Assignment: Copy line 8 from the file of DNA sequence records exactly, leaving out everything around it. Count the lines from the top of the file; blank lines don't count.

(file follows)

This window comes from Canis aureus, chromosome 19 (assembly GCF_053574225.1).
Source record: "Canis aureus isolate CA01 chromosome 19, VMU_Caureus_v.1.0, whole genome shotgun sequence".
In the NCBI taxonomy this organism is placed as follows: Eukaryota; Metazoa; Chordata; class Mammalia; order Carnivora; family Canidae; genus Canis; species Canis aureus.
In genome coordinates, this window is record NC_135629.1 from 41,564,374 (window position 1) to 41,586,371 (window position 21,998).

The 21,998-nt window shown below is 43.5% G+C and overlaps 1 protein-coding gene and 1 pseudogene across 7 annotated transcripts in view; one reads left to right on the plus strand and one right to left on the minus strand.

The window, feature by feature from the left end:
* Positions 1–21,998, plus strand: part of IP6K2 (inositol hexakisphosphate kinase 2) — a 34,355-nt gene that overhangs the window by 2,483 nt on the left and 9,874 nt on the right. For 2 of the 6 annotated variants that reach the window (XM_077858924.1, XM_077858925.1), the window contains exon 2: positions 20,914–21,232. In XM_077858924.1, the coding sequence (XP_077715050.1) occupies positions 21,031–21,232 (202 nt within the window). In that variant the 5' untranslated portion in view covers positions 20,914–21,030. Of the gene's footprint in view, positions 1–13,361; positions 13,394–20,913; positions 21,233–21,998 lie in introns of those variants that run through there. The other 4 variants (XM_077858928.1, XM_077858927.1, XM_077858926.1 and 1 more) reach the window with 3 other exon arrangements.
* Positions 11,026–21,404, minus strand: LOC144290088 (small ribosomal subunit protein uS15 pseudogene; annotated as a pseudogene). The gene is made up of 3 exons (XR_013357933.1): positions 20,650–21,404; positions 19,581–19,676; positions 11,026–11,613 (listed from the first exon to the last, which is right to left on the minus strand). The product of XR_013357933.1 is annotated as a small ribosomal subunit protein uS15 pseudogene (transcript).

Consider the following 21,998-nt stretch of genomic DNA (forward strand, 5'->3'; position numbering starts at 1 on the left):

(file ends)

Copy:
* Positions 11,026–21,404, minus strand: LOC144290088 (small ribosomal subunit protein uS15 pseudogene; annotated as a pseudogene). The gene is made up of 3 exons (XR_013357933.1): positions 20,650–21,404; positions 19,581–19,676; positions 11,026–11,613 (listed from the first exon to the last, which is right to left on the minus strand). The product of XR_013357933.1 is annotated as a small ribosomal subunit protein uS15 pseudogene (transcript).